The big day had finally arrived – I’d been counting down the days for months, and struggled to fall asleep the night before.
No, it wasn’t December 25, but the 2 days each year I’ve come to affectionately call my personal “Design Christmas”.
For the past 8 years I’ve treated myself to attending the Design Thinkers conference in Toronto. Two days immersed in a world of design without deadlines!
Each autumn, the Registered Graphic Designers of Ontario hosts a conference inviting speakers from near and far to share their views on design, creativity, communications and business. It is one of the anchor events of their calendar year and helps further their mandate of advancing Graphic Design through education, advocacy and recognition within the Canadian community.
Attending the conference is truly a gift that lasts. I have a stack of notebooks filled with insights and quotes from some of the world’s greatest design and business people.
I would like to take a moment to share a few notes from this year’s conference.
“There is no creativity without confidence and self-esteem”. – James Victore, Graphic Artist
Once we develop the self-confidence and self-esteem to create freely, we can begin to look beyond ourselves. When we use our creativity with the goal of helping others the true magic begins to happen. Not only do we have an opportunity to create exceptional work, we get the added benefit of feeling great for helping others.
James’ presentation was highly quotable. One of my favourites was, “if you don’t have beauty and/or magic in your life, then stop – what are you creating? People don’t need more ‘business’.” Use your spark to infuse all you do with that special trait that only you possess.
“Sometimes the only way to move forward is to take a big step backward.”
Art Chantry, known for designing evocative and wild punk posters, made the scary decision to say no to working with “jerks” with big budgets. When he cut out these seemingly powerful people he turned his life around, was happier in his work, and ended up making more money, winning more awards and becoming more involved in the communities that mattered to him. In short, working with jerks is bad for your health, so do yourself a favour and work with awesome people.
“Connect with people when you don’t need them, so they will be there when you do.”
Sree Sveenivasan, Chief Digital Officer at the Metropolitan Museum of Art in New York City, talked about the power of social media and online spaces to tell stores and connect people and organizations.
His presentation shared just a few of the many ways The Met is using online spaces to engage. Are you afraid that “giving it away for free” online will hurt your business? Don’t be. Use these moments to look for storytelling opportunities and grow connections. The Met is experiencing attendance record highs because they’re making their art accessible and mining those moments.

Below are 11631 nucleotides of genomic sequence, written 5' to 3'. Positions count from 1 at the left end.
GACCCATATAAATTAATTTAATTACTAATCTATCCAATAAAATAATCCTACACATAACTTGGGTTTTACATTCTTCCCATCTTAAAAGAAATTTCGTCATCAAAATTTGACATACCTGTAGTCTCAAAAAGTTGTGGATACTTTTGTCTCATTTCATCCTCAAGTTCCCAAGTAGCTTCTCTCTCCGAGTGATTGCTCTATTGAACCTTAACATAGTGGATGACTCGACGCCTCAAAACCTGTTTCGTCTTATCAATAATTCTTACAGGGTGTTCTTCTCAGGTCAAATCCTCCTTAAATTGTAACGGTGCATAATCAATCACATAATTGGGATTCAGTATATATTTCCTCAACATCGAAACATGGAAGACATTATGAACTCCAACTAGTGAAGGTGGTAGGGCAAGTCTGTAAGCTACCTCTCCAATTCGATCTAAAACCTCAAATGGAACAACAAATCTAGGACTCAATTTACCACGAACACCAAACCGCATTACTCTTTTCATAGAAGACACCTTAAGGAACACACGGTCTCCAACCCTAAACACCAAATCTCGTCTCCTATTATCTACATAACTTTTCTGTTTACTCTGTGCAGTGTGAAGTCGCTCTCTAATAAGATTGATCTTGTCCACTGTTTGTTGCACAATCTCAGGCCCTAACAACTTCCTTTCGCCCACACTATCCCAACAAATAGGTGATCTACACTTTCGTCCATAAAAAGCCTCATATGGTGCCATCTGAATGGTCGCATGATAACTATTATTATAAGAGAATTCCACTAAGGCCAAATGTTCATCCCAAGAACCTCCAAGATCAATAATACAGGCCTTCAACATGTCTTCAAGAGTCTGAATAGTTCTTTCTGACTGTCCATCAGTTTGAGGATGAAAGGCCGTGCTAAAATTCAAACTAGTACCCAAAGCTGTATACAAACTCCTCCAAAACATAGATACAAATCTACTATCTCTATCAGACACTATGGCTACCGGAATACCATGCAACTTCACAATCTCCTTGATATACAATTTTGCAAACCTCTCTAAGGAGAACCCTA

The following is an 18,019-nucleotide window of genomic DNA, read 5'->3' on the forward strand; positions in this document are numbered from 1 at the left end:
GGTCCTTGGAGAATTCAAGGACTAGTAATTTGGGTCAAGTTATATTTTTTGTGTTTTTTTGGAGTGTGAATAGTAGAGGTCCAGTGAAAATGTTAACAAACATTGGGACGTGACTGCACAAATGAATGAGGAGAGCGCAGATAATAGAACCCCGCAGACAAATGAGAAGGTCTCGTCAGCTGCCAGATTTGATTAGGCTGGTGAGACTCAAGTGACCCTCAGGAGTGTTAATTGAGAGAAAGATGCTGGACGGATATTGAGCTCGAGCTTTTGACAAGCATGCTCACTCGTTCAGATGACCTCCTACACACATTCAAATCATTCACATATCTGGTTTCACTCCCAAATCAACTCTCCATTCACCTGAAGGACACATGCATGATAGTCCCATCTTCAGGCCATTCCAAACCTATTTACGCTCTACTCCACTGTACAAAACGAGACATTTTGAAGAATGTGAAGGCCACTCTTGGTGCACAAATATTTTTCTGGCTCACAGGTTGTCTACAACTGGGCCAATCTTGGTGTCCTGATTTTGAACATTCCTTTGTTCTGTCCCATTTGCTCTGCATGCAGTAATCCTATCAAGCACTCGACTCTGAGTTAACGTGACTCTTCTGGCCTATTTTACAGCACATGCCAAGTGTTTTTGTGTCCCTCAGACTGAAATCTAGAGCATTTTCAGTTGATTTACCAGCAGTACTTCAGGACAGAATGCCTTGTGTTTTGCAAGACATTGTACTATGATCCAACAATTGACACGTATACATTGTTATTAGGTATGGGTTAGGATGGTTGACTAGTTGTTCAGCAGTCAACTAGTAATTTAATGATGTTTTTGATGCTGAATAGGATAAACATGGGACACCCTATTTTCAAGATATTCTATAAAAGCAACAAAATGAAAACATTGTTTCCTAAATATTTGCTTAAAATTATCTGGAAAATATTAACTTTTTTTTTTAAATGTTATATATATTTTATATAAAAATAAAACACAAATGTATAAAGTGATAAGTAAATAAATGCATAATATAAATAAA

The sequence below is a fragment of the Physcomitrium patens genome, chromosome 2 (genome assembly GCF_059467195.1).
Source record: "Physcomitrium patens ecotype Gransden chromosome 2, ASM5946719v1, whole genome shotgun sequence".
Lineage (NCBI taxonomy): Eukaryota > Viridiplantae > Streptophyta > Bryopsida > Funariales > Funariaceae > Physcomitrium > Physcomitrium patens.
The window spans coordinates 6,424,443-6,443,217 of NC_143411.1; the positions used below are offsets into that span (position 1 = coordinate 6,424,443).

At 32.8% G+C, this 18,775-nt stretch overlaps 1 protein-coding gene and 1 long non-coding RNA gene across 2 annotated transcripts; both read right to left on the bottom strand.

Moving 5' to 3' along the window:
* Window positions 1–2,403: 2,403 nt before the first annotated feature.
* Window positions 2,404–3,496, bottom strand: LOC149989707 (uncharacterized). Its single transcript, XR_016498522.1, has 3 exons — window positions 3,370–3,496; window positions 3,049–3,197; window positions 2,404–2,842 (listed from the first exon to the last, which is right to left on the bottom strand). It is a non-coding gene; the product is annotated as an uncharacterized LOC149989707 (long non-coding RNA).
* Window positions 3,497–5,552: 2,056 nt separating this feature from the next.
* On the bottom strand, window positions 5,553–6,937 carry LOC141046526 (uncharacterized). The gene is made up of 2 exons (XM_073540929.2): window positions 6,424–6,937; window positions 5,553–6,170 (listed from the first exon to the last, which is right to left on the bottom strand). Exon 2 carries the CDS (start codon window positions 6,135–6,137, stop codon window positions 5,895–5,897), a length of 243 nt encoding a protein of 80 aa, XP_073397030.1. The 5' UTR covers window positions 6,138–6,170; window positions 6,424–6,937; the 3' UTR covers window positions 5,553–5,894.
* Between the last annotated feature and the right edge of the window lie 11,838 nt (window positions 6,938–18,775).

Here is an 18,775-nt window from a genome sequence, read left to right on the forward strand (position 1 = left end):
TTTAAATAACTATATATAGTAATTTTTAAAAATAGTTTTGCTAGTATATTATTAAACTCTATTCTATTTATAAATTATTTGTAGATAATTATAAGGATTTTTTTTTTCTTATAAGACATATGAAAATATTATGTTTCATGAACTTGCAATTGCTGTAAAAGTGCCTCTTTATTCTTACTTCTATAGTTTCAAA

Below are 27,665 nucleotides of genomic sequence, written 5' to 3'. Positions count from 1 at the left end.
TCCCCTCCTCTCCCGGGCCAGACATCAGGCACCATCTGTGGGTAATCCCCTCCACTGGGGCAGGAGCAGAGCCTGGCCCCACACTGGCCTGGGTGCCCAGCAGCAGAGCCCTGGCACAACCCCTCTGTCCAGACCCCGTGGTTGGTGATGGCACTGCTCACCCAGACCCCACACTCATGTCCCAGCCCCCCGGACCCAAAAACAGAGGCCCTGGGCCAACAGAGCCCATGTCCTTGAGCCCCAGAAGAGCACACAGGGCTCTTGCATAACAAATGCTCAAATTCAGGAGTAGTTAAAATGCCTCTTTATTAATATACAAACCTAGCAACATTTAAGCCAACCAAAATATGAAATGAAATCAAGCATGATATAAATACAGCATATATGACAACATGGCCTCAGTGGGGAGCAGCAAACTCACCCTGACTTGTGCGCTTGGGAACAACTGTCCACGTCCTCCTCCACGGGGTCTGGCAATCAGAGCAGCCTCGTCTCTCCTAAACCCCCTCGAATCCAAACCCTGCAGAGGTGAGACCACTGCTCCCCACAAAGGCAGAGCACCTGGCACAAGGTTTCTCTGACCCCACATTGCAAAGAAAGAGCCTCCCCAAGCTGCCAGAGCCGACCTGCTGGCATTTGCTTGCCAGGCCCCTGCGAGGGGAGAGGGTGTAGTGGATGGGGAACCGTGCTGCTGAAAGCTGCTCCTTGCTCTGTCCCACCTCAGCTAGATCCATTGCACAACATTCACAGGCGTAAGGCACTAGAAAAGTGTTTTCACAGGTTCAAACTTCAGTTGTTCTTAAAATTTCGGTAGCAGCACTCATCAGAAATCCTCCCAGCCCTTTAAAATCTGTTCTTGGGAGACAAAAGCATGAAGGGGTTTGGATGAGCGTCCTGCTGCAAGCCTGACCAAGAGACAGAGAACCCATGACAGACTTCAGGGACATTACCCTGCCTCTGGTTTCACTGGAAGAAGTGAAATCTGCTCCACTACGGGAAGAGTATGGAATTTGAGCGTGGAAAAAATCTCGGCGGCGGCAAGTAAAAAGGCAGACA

“Have fun and embrace weird opportunities” – Hjalti Karlsson of Karlssonwilker
I consider myself extremely lucky to work in a creative industry, but when things get busy it’s easy to want to put your head down and just get through the list.
Design projects afford the opportunity to try something different, so instead of just filling in the blanks when things get tough, maybe it’s time to go on a tangent. “Find a unique voice for each project – there are no stock answers.”
“Nothing is original” – Austin Kleon, Author, Steal like an Artist and Show Your Work!
This may sound contrary to the point above, but hear me (and Austin) out. Design and art isn’t always about doing something that’s never been done, but doing it in a way that’s never been done. Each projects is an opportunity to make something your own (see? That wasn’t so different after all).
Design is emotion – John Furneaux, Principal at Projektor
Design is about more than the visual; it’s also about the verbal, tactile and emotional attributes. What is the experience of your brand and each touch point? If you see your business card as a handshake, what is it like? Thin and flimsy, or strong and smooth? Delicate and peaceful?
“Sometimes the question is more important than the answer” – Frank Chimero, Design Director at Habitat
What are you really trying to accomplish when you begin a project? You may think that you’re just designing a website, or writing a social media campaign as outlined in the brief… but what’s behind that need? Those projects have a purpose, and a website or campaign may only be one answer to that question. Is a hashtag the best way to solve “how to give a voice to children who lack access to education”? Start by asking how, and keep asking.
It’s been less than two weeks since the conference ended and I’m already dreaming of next year’s Design Christmas!